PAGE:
## ODE Model VS DAE Model

Power system dynamics are evaluated either by the ordinary differential equation (ODE) form or by the differential-algebraic equation (DAE) form. In the DAE formulation, the algebraic part is usually derived from the decoupling of fast-slow dynamics, or some hard limits and algebraic relations from engineering designs. A DAE system is also called a constrained dynamical system whose dynamics are restricted on the manifold induced by the algebraic constraints. These algebraic constraints can substantially complicate the analysis of regions of attractions and stability boundaries. The following plot presents an illustrative comparison between an ODE system and a DAE system.

The left hand side of the above plot shows the stability region (light green shaded area) of an ODE system. The stability boundary comprises the stable manifolds of the corresponding type-1 unstable equilibrium points (UEPs). The right hand side plot shows the stability region (light green shaded area) of a DAE system. The stability boundary comprises a part of the stable manifold of a type-1 UEP, a part of the singular boundary induced by the algebraic constraint, and a part of a particular dynamical flow.

To evaluate the stability boundary of a power system dynamical model in the DAE form, the singular surface of the manifold induced by the algebraic constraints is of great importance.

## Variations of Algebraic Manifold under Different Static Load Models

By continuously changing the static load model for a power system DAE system, the corresponding algebraic manifold can be altered substantially, which further changes the singular surface. Meanwhile, the number of equilibrium points and their types are also changed. A comprehensive study can be found in __Influence of Load Models on Equilibria, Stability and Algebraic Manifolds of Power System Differential-Algebraic System__*. *The following plots only present the variations of the algebraic manifold and the singular surfaces for a 9-bus test case.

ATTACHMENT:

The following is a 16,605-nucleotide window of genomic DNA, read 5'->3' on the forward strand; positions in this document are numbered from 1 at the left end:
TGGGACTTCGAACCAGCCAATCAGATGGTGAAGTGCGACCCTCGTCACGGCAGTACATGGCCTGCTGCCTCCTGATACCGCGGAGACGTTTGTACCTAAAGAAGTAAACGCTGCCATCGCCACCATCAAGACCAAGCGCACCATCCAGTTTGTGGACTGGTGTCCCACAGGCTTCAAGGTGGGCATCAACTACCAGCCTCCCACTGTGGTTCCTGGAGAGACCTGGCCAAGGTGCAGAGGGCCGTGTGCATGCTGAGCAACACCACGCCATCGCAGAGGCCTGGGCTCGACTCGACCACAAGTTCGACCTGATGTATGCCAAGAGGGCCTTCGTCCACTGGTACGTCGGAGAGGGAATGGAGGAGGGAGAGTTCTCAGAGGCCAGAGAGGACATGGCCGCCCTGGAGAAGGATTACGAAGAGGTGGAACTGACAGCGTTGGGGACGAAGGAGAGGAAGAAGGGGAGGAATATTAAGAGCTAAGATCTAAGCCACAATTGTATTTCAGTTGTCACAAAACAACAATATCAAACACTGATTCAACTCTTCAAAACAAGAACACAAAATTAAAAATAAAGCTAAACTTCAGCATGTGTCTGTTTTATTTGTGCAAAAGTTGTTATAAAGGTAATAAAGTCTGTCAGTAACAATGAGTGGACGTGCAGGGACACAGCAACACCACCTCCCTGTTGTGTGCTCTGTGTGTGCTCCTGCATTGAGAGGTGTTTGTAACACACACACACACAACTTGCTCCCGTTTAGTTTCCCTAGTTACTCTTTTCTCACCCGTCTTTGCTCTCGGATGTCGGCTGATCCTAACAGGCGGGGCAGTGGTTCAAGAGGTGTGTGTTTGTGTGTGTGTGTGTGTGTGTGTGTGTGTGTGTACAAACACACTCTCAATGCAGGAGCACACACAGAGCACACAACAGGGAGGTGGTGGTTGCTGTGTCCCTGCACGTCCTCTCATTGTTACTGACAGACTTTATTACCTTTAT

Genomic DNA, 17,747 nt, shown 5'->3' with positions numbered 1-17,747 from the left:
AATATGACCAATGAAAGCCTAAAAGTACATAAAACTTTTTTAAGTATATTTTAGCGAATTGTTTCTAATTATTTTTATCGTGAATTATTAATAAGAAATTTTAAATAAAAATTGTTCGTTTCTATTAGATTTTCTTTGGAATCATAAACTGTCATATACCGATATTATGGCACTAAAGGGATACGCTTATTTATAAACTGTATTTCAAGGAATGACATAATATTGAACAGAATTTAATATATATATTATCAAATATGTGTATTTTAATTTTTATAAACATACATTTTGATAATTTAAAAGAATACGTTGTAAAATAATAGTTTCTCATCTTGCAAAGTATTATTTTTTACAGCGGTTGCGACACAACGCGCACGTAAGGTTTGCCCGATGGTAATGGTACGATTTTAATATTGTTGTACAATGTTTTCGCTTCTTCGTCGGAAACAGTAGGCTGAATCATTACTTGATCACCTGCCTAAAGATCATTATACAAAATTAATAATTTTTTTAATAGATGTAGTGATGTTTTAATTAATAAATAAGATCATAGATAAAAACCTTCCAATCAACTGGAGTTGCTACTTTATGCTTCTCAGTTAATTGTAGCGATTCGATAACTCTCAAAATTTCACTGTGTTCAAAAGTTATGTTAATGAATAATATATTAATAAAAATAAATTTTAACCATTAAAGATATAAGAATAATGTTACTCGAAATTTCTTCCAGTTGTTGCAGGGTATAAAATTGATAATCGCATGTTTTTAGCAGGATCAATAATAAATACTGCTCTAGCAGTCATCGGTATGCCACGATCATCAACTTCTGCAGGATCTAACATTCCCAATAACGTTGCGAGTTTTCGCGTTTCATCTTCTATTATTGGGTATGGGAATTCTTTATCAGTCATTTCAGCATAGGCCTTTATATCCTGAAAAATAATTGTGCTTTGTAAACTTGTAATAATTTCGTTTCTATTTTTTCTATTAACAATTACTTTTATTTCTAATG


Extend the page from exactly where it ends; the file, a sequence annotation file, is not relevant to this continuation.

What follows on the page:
The upper-left plot shows the equilirium points (black circles), algebraic manifold (purple surface) and the singular surface (blue curve) for the 9-bus case with constant power load model. The upper-middle plot shows the equilirium points, the algebraic manifold and the singular surfaces for the 9-bus case with 80% constant power load + 20% constant impedance load (the total load demand at the high-voltage solution is unchanged from the constant power load model). The upper-right plot shows the equilirium points, the algebraic manifold and the singular surfaces for the 9-bus case with 60% constant power load + 40% constant impedance load. The lower-left plot shows the equilirium points, the algebraic manifold and the singular surfaces for the 9-bus case with 40% constant power load + 60% constant impedance load. The lower-middle plot shows the equilirium points, the algebraic manifold and the singular surfaces for the 9-bus case with 20% constant power load + 80% constant impedance load. The lower-right plot shows the equilirium points, the algebraic manifold and the singular surfaces for the 9-bus case with 3% constant power load + 97% constant impedance load.

The plots show that the manifold becomes increasingly complicated with many folds as the load model continuously changes. More observations are discussed in the paper mentioned above.